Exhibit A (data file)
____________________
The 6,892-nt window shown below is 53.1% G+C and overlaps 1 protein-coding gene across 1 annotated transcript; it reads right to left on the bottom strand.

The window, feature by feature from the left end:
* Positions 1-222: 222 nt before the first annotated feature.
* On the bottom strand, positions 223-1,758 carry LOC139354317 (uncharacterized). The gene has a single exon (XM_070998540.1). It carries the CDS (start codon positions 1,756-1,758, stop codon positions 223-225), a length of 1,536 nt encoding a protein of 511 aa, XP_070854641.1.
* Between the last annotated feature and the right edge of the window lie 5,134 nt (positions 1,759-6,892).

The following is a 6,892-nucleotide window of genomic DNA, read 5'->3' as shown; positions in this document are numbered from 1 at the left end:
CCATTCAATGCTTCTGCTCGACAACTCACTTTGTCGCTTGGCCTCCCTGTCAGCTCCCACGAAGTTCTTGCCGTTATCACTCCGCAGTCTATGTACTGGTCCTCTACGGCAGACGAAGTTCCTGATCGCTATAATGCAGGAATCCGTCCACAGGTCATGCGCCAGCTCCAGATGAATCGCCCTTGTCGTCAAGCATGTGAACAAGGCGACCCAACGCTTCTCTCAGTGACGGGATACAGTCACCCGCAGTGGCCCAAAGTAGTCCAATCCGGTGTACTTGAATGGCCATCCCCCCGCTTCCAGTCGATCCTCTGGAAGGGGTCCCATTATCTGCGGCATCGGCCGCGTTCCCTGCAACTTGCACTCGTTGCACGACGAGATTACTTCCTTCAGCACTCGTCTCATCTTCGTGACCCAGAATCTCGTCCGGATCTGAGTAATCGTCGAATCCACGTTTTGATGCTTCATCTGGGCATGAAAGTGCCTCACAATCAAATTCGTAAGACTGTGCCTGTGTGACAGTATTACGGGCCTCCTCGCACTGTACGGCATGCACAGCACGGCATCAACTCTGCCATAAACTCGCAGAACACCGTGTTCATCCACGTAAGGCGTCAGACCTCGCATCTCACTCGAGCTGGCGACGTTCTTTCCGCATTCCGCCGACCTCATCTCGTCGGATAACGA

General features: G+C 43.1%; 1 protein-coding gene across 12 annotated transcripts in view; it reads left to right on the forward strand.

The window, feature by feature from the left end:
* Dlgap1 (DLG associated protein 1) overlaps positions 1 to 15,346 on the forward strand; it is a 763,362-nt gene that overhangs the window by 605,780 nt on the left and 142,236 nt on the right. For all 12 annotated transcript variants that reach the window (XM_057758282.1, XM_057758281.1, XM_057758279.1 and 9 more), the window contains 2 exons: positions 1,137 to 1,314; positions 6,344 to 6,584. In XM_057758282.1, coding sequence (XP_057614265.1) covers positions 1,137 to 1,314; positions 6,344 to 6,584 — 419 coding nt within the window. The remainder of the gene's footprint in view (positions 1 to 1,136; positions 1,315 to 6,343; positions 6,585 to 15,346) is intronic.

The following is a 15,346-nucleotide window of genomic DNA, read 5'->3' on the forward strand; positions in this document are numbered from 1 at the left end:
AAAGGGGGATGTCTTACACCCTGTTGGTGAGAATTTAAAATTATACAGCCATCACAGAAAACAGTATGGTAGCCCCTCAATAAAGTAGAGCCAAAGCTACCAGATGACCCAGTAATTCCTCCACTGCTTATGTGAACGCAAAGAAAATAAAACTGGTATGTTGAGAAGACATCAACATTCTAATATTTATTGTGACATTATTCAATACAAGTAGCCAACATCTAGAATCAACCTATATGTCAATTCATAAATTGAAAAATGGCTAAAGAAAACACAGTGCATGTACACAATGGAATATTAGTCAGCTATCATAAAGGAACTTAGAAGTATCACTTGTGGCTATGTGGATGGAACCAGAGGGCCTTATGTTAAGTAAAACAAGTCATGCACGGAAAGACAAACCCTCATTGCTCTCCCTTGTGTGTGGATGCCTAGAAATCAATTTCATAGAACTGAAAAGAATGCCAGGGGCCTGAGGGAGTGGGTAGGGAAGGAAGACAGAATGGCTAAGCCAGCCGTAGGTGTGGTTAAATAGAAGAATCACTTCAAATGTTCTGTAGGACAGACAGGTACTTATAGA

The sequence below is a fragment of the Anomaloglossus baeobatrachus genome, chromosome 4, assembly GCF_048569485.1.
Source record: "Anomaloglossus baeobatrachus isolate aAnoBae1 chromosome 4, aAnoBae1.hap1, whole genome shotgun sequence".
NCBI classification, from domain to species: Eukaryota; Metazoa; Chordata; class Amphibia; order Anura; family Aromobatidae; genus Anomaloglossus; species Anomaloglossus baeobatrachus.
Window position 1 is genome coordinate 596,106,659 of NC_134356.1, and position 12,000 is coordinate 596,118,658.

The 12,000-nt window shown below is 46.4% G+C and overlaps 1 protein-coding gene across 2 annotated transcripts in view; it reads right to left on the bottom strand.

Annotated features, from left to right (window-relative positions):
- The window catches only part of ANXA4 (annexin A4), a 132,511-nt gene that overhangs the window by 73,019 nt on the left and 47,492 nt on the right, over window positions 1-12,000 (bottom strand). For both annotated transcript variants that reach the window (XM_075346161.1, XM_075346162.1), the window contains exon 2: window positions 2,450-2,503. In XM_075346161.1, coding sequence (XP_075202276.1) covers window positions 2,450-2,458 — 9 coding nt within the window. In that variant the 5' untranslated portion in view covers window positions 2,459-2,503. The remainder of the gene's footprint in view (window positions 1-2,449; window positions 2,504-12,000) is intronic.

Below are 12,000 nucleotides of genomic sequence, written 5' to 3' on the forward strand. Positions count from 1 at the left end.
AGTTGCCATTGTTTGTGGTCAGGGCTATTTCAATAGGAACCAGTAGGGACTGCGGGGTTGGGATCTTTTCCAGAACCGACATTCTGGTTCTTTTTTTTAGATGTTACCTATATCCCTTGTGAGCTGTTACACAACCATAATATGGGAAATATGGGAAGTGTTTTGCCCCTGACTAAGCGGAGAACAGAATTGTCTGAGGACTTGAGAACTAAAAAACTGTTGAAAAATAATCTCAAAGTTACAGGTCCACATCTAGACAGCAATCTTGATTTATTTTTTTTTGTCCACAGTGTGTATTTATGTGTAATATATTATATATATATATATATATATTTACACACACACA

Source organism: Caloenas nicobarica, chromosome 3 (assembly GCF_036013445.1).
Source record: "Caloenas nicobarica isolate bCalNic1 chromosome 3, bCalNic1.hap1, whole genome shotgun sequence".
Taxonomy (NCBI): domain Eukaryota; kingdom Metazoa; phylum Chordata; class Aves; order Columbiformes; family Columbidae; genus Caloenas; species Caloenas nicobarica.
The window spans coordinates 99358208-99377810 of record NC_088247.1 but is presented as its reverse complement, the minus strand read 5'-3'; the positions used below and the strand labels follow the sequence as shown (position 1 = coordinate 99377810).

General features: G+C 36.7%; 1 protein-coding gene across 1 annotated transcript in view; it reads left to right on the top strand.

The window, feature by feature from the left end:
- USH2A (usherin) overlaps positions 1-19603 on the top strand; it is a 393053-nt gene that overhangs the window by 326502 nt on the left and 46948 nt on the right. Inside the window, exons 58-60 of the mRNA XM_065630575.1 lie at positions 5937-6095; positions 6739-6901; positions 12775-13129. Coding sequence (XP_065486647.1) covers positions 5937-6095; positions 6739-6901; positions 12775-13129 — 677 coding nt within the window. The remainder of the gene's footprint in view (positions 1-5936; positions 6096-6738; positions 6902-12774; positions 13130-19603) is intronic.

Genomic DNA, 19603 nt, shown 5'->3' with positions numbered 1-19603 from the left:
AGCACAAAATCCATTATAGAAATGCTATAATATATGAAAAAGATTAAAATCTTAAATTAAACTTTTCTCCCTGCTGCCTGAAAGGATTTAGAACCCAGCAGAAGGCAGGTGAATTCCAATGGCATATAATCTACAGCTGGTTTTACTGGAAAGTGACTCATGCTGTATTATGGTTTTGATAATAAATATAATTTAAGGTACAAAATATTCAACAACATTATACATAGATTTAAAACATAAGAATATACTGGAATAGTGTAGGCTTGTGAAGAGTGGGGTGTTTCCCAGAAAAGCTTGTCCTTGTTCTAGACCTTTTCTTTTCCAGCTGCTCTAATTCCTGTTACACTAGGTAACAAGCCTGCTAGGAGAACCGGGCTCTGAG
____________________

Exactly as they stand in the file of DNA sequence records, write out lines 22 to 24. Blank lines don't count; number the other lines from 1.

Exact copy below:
Source organism: Caloenas nicobarica, chromosome 3 (assembly GCF_036013445.1).
Source record: "Caloenas nicobarica isolate bCalNic1 chromosome 3, bCalNic1.hap1, whole genome shotgun sequence".
Taxonomy (NCBI): domain Eukaryota; kingdom Metazoa; phylum Chordata; class Aves; order Columbiformes; family Columbidae; genus Caloenas; species Caloenas nicobarica.